People have been using these Meadowcreek facilities, nestled in the Ozark Mountains, to promote sustainable living since the 1970s.



Former commune becomes rural business incubator

By: Lisa Herndon Armstrong   Photography: Gary Valen

Located in a secluded valley in north-central Arkansas, the Meadowcreek Project has hosted farms and retreats for educational and environmental groups across the United States since the 1970s, when brothers David and Wilson Orr founded the project. Its wonderful, pristine setting features a bed and breakfast, crystal clear springs and swimming holes surrounded by a 1,200-acre nature preserve. A series of ups and downs since the 1990s has seen the property change owners several times, but the announcement of a new initiative has given new life to the area.

In May, the nonprofit expanded its mission into promoting and supporting agricultural entrepreneurs, changing its name to Meadowcreek Rural Enterprise Incubator (MREI). “I see Meadowcreek as an incubator that will provide enough income to allow residents to live in this beautiful, remote location,” says board chair Gary Valen. 

The organization’s new mission is represented by several new business startups, including Little Fox Foods Co-op. Little Fox founders Patrick Collins and Kenny Grand met while Collins was working as a community organizer in Detroit. The two men soon realized that they had many shared interests, including building a cooperative agricultural business. Getting startup money through a Kiva Zip loan, the men bought seeds and equipment to start what they hope will be a self-sustaining farm venture, including value-added products like boxed holy basil tea.

The MREI facilities include barns for livestock (left). Groups like this one from Mississippi come from all over the country to use the educational facilities (middle). Fresh spring water is one of the most valuable resources at Meadowcreek (right).

Little Fox Foods uses a managed co-op approach, where workers comprise the governing board and are required to put in 75 hours “sweat equity” before getting to vote in the business. The goal is to train these worker-owners so that they might become managers themselves. Once they get their first holy basil crop processed, Little Fox wants to present seminars and workshops with others. There are plans for a mobile unit that will enable them to process crops in or near the fields. 

Collins and Grand are also helping the MREI initiative by recruiting new farmers. They recently visited eastern Kentucky, where they talked to workers who are seeking a replacement for income lost from the decline of once-profitable tobacco and coal-mining industries. They are studying how to develop cash crops such as holy basil and other herbs. 

Meadowcreek wasn’t always focused on helping farming entrepreneurs start. At its founding in 1979, the project’s mission centered on creating a community focused on environmental preservation. “Back then, there was a lot of money in environmental grants,” says board member Beverly Montgomery Dunaway. For almost 30 years, the Meadowcreek Project showcased educational and innovative programs. During those years, they also built an 18,000-square-foot conference center, two dormitories, seven houses and a woodworking shop.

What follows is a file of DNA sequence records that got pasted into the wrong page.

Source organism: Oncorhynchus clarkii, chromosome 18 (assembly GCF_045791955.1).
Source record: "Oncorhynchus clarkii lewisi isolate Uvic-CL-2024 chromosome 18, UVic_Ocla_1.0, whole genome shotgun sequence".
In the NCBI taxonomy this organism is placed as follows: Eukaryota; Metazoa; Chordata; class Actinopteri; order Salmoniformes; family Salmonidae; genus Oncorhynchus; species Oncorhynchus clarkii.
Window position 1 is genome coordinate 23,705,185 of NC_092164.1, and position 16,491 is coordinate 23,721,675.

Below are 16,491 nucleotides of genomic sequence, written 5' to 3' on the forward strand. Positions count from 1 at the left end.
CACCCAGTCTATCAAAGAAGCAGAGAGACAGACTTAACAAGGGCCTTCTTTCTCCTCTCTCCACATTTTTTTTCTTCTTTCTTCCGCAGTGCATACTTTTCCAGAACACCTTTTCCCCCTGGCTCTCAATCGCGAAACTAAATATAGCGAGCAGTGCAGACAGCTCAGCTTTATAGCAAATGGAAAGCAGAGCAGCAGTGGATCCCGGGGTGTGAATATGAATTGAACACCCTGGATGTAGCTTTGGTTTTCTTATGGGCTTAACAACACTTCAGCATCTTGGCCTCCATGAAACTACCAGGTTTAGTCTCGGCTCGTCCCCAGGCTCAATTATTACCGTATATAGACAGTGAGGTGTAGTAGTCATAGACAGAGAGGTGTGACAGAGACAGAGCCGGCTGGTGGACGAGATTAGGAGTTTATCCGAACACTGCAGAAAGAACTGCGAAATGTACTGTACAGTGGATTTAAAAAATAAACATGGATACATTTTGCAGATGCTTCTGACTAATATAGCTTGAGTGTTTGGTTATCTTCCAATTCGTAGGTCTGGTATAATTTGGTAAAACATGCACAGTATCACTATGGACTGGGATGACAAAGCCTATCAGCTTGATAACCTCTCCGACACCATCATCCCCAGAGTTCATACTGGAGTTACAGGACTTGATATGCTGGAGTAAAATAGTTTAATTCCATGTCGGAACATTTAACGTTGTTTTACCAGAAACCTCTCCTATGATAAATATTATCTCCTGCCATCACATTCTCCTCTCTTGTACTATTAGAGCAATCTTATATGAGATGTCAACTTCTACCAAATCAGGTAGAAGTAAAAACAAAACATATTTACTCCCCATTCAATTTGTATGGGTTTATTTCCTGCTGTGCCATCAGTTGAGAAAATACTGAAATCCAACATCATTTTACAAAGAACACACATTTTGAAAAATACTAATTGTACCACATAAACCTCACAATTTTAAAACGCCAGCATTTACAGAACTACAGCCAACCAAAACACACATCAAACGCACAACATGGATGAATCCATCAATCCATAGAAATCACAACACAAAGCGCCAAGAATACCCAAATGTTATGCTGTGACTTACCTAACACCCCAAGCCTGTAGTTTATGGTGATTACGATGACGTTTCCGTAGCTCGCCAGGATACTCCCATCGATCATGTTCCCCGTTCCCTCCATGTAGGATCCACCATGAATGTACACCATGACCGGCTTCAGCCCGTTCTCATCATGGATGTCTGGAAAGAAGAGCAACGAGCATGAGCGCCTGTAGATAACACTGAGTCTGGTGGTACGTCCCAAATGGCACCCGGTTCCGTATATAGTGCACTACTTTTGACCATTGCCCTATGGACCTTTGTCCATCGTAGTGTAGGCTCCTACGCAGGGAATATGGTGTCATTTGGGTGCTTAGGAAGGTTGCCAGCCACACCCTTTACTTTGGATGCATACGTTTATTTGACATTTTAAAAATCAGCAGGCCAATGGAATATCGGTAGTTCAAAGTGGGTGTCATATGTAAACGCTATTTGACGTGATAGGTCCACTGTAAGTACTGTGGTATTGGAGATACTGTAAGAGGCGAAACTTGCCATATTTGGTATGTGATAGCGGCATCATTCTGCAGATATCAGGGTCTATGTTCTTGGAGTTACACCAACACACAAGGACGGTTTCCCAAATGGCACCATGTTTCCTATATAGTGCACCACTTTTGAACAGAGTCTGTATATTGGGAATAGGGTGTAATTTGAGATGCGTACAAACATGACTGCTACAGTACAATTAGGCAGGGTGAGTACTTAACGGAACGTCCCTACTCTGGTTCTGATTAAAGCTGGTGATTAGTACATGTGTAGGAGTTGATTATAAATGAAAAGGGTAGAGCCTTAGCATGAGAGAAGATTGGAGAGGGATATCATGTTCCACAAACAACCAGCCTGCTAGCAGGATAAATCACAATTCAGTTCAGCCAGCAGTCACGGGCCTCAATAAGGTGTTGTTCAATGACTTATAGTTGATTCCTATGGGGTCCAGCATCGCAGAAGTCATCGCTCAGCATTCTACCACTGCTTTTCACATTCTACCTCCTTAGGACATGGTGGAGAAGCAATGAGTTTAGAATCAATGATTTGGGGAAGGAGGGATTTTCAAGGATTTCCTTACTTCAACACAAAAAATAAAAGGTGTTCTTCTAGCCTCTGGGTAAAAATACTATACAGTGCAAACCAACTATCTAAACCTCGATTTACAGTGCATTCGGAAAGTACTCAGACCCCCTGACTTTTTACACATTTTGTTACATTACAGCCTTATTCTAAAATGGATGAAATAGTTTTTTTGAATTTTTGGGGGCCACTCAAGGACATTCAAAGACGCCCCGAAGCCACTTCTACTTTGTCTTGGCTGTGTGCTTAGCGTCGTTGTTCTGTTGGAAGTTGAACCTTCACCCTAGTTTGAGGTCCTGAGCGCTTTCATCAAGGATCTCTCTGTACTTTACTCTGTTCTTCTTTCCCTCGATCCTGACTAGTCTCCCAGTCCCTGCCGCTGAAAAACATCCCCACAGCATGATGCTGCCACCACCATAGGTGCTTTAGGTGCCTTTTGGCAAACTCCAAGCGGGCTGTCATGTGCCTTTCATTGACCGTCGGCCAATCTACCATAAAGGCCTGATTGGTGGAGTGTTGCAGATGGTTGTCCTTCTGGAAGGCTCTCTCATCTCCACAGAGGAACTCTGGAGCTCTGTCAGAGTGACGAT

“Our goal is for this place to evolve into a focus on farmland business.”

—Bob Gee

However, during the end of the 1990s, “things went awry and the money began to dry up,” Beverly says. Board chair Gary Valen stayed with Meadowcreek, and worked with the Kerr Center in Oklahoma to keep the doors open. Later, the Humane Society of the United States (HSUS) visited the Ozark facility during a retreat, taking over the property and debt from the Kerr Center.

As a result of its agreement with HSUS, the 1,200-acre area that Meadowcreek holds in a land trust with HSUS is a designated wildlife refuge. “The front 400 acres was given to Meadowcreek and Gary Valen,” says Bob Gee, MREI’s executive director. Partners started showing up, too. Charles Rosenbaum, and his wife, Shirley, bought property and now have a horse rescue mission. Another partner, the Linville family, leases 300 acres for a large cattle operation.

“Our goal is for this place to evolve into a focus on farmland business. By 2020, we will be able to provide training on various levels of agriculture and marketing,” Bob says. Current arrangements call for partner-entrepreneurs to pay a nominal fee the first year to lease a house and to use leased acreage to practice their skills. “Tenants are typically housed for only 2-3 years before relocating to their own land.”

The general public is invited to tour and stay at Meadowcreek. MREI is jumping on the entrepreneurial bandwagon by opening up a bed and breakfast. The Lodge at Meadowcreek is run by resident Amy Smith, and can sleep up to 11 people in four bedrooms with private baths, and can provide both breakfast and other meals. And the newly renovated bunkhouse, which sleeps 26, is offered for corporate retreats, family reunions, educational seminars and other purposes, Gee says. 

Plans are also afoot with the Arkansas Innovation Hub in Argenta and its new Food Innovation Center Hub. “That arrangement will train local farmers in a rural environment,” say Beverly. “It’s going to take a lot of people to change the idea of access to local food. It’s scary to change the status quo, but in areas you can find more people who are passionate about local food. If there is a food hub where a large amount of local food is brought in from various parts of the state, it will have a beneficial effect on access to that food,” she says. 

For more information about the MREI, visit